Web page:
Amgueddfa Blog: Collections & Research

Hi, I’m Thea, a sixth form student from Shropshire who decided to create this short video as part of my work experience at the National Museum Cardiff.

I had heard about Who Decides? before I became involved in the exhibition, so I was very eager to find out more. After working with the public opinion cards, speaking to the people involved in the museum and doing some short interviews, I created an animation that I thought would best reflect the aims of exhibition and the feedback it had received.

I am passionate about art and against the idea that art and museums are ‘elitist’ or should be for the ‘privileged’ rather than the majority, so I wanted to focus on this issue in the video.

Working with the Wallich

The exhibition itself was incredibly eye opening for me; the museum had decided to work with the charity The Wallich to involve people with experience of homlessness in the process of designing and creating the exhibit and gives the public the chance to choose some of the artwork on display. I haven't seen an exhibition that has ever taken this kind of approach, so I found it intriguing to see how others reacted to the idea.

I hope this refreshing approach to curation will be an archetype for future exhibits and museums because it challenges what we usually connote with galleries and exhibits and hopefully encourages more people to visit exhibitions and museums.

Who Decides? is on show at National Museum Cardiff until 2 September 2018. You can also contribute to Who Decides? by voting for your favourite work to be ‘released’ from the store and placed on public display.

The Cardiff 2018 National Eisteddfod Chair is sponsored by Amgueddfa Cymru – National Museum Wales to the celebrate 70th birthday of St Fagans National Museum of History.

St Fagans has championed crafts in Wales since it opened in 1948, and sponsoring the chair for the National Eisteddfod in 2018 is a fitting celebration, which continues the Museum’s tradition of supporting Welsh craft and makers.

Chris Williams had the honour of designing and making the 2018 Chair. He lives in Pentre and has a workshop and gallery in Ynyshir, Rhondda - he works as a sculptor and is a member of the Royal British Society of Sculptors.

Elements of the chair were made at St Fagans National History Museum in a purpose built building, Gweithdy. This is a brand new sustainable building celebrating the skills of makers past and present - where visitors of all ages can experience traditional craft skills first-hand.

At Gweithdy, Chris demonstrated and shared the process of making the chair with visitors – a first in the history of making the National Eisteddfod chair.

Swipe, or tap the circles below as Chris explains the process of making the iconic Eisteddfod chair:

  • From the Hearth to the Stage

    The 2018 Eisteddfod Chair, through the eyes of its maker

  • The Inspiration

    The 2018 Eisteddfod Chair is inspired by Welsh stick chairs like this one, pictured at Cilewent Farmhouse at St Fagans.

  • Celebrating Welsh Makers

    This Welsh carthen, or blanket, was chosen for its beautiful repeating pattern - becoming the main motif for the chair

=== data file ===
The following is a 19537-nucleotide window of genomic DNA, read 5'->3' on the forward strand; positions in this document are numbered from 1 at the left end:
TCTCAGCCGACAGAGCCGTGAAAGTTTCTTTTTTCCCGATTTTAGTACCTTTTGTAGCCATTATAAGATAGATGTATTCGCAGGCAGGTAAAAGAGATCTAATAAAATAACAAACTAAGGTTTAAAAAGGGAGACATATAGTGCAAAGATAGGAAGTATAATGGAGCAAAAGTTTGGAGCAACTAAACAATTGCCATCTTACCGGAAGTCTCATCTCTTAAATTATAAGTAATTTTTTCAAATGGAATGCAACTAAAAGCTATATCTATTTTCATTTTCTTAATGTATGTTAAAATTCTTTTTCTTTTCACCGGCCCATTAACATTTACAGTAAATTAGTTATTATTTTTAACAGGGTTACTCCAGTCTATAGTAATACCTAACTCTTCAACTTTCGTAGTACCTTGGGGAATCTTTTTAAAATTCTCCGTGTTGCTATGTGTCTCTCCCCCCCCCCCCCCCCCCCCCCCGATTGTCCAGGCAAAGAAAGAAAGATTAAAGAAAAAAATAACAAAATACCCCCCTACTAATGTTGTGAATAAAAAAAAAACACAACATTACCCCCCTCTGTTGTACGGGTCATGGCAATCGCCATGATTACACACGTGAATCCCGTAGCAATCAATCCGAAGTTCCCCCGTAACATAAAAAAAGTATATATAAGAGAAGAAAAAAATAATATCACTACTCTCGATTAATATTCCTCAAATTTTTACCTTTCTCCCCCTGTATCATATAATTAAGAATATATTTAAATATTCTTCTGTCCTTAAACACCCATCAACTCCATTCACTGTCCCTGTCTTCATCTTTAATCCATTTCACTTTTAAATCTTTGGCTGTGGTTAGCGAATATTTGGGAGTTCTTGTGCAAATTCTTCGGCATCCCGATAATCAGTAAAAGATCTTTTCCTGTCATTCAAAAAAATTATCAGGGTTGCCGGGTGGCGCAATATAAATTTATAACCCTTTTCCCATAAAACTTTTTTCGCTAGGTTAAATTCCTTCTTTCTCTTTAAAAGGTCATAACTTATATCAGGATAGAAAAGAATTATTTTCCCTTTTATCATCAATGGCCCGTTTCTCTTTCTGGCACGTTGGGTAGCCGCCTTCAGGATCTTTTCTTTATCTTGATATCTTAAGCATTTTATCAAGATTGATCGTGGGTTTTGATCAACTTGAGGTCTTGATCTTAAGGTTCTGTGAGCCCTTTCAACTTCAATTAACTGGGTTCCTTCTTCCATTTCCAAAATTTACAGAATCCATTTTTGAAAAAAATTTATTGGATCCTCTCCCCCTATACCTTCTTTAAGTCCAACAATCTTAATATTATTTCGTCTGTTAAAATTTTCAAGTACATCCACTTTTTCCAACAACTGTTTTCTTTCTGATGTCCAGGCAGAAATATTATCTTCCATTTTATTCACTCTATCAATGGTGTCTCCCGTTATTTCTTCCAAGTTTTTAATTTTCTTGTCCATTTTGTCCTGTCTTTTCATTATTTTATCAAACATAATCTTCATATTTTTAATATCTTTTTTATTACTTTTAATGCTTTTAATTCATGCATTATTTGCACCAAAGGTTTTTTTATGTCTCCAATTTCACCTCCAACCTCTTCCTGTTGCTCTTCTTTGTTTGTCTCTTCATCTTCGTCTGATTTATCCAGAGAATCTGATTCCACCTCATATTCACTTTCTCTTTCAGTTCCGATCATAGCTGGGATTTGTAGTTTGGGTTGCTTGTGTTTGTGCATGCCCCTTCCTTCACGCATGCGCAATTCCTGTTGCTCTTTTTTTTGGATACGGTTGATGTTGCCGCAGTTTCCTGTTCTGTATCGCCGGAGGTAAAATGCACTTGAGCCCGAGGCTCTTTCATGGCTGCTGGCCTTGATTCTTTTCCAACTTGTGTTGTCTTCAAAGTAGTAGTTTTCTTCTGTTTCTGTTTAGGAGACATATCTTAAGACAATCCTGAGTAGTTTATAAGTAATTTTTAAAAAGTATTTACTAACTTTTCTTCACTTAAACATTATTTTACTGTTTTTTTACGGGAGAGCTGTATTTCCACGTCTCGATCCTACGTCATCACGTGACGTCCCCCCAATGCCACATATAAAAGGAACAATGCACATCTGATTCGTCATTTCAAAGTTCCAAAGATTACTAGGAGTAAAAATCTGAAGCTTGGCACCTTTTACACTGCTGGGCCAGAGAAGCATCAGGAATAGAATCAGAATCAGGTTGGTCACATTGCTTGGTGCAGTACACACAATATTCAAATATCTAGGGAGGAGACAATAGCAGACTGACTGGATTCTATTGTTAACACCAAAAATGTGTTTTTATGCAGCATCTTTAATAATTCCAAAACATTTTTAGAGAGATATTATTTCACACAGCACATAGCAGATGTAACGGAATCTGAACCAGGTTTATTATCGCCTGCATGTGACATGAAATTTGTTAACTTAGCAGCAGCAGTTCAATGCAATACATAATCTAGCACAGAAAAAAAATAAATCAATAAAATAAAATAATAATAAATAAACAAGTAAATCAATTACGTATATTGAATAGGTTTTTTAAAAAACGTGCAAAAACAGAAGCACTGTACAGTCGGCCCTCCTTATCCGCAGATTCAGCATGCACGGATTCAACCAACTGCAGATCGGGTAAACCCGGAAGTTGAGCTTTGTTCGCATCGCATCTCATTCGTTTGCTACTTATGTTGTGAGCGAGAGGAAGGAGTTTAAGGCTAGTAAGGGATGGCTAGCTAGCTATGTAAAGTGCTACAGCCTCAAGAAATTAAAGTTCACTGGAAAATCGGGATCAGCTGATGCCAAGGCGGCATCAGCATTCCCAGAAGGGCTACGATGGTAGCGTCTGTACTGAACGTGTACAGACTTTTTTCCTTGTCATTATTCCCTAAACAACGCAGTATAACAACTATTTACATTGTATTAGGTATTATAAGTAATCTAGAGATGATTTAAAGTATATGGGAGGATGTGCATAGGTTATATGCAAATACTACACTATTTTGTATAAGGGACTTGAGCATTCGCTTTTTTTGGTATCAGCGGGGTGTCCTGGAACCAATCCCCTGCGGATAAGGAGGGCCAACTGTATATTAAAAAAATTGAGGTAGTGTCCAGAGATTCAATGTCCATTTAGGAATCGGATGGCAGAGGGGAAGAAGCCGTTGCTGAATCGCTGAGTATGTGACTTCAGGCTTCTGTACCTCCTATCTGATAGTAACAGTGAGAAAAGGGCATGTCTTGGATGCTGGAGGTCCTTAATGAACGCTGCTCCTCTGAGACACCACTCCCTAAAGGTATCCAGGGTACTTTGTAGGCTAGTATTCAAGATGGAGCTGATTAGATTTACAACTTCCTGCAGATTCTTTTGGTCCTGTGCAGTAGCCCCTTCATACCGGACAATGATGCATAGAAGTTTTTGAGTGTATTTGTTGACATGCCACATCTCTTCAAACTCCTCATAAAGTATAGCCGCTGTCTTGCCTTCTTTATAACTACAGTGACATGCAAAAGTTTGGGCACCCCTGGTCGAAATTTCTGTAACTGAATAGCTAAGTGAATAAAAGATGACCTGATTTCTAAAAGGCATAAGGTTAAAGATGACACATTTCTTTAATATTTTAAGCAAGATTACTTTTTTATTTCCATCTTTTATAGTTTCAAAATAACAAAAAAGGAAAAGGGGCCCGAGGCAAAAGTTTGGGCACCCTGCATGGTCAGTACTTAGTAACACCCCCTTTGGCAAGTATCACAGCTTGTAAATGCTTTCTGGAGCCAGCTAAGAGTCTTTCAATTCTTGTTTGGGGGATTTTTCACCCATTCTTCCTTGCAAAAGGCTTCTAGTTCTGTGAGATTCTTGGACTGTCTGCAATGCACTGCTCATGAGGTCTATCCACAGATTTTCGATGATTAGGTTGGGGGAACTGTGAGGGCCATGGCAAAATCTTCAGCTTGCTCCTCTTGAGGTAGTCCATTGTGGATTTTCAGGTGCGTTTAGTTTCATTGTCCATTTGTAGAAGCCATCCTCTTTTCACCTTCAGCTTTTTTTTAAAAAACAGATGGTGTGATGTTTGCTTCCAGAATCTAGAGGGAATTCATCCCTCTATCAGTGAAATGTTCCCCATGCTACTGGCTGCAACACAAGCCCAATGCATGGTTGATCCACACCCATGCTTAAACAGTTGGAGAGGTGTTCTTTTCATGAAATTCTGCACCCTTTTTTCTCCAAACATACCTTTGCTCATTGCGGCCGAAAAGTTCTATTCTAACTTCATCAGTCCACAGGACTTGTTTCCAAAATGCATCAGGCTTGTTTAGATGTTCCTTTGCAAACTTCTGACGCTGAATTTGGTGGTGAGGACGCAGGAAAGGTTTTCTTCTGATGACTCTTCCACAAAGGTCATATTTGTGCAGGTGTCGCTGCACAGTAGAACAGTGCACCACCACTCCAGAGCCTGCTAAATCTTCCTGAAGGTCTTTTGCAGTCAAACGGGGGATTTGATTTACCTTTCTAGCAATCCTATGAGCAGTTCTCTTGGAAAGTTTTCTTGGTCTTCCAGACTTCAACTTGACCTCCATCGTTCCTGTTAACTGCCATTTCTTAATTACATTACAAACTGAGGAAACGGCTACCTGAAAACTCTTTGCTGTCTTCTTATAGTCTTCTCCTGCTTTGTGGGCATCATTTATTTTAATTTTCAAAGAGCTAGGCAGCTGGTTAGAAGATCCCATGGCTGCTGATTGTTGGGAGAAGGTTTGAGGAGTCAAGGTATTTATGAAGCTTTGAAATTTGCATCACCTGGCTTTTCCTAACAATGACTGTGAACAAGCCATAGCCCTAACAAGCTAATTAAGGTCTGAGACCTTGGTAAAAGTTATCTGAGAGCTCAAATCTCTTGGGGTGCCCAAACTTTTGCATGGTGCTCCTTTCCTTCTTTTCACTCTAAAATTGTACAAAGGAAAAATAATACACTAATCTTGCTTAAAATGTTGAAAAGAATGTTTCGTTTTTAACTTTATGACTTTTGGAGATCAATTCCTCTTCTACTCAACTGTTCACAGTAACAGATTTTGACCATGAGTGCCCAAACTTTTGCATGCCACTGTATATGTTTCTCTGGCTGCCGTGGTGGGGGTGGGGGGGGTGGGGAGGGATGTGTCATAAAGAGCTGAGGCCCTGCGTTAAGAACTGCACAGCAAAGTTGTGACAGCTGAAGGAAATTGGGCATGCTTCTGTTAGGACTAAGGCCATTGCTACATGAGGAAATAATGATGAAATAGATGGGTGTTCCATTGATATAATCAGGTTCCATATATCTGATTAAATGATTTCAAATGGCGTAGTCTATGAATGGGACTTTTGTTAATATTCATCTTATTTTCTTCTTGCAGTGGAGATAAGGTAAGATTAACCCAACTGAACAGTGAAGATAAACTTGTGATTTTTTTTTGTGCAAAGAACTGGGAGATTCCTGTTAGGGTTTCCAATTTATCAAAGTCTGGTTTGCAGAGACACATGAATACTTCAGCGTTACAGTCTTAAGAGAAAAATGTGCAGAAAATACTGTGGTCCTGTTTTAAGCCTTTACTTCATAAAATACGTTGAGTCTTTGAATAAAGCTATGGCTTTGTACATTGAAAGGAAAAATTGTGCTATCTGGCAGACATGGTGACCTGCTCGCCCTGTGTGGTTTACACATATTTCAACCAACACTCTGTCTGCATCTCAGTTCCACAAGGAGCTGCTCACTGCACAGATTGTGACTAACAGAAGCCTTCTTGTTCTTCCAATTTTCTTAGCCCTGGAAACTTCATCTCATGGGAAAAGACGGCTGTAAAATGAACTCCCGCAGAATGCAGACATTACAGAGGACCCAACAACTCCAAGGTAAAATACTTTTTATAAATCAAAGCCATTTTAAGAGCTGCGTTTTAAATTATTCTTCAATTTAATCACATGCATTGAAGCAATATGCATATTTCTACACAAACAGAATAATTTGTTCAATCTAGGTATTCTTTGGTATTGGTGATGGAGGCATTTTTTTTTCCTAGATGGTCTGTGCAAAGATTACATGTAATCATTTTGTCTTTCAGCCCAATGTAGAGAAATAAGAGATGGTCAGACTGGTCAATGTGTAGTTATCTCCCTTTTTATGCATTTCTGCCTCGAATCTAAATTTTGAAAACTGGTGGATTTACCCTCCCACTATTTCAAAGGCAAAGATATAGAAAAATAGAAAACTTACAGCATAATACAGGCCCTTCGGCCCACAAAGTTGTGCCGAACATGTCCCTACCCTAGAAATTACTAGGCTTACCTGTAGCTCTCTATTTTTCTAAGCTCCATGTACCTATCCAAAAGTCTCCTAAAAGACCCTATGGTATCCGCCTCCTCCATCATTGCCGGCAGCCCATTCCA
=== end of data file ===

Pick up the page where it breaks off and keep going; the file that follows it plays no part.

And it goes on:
• The rough materials - elm and ash - arriving at the workshop in Pentre

  • I designed the chair in Rhino 3D, so I could have an accurate model. This enabled me to take dimensions, to create jigs and templates for shaping the arms, spindles and legs

  • The seat and back are made from the same elm tree. Sanding the wood reveals the grain, and reveals any defects in the timber that need to be sanded away

  • I shaped the seat with a scorp and cabinet scraper at Gweithdy workshop at St Fagans. It was nice to share this experience of making the chair with the public

  • The seat and back were then engraved using a Co2 laser engraver - thank you to Caerphilly council for letting me use the engraver! The elaborate pattern was inspired by a blanket woven at Esgair Moel woollen mill in the 1960s. The mill (and the blanket) is now at St Fagans museum.

  • The clamping operation was complex and required a number of sash clamps to control the pressure

  • The text on the arms was also engraved with the laser engraver. This was done on a flat piece of ash which was laminated to the curved arms with many, many G clamps

  • Gluing the legs into place

  • Getting closer... The back is mortised into the seat

  • The arms are cut around the back to create a unique join, and glued into place. Then, the spindles are fitted with wedges, to be cleaned when the glue has dried

  • And here's the finished article - the 2018 Eisteddfod chair. Good luck to all the competitors!

Sut beth oedd Cymraeg Caerdydd yn y gorffennol? Dylan Foster Evans sy'n trafod lleisiau coll ein prifddinas:

 

Wrth bori mewn papurau newydd o ddiwedd y bedwaredd ganrif ar bymtheg, fe welwch fod trafod o dro i dro ar ddiflaniad Cymry Cymraeg ‘brodorol’ Caerdydd.

Roedd gan y dref yr adeg honno ei ffurf ei hun ar y Wenhwyseg, y dafodiaith leol draddodiadol. Ond er bod niferoedd siaradwyr Cymraeg Caerdydd ar gynnydd, llai a llai a siaradai hen dafodiaith Gymraeg Caerdydd. Mae’n destun rhyfeddod, felly, ein bod ni heddiw yn gallu gwrando ar leisiau’r to olaf o unigolion a fagwyd yn siarad y Wenhwyseg leol yn y Gaerdydd bresennol neu’n agos iawn ati.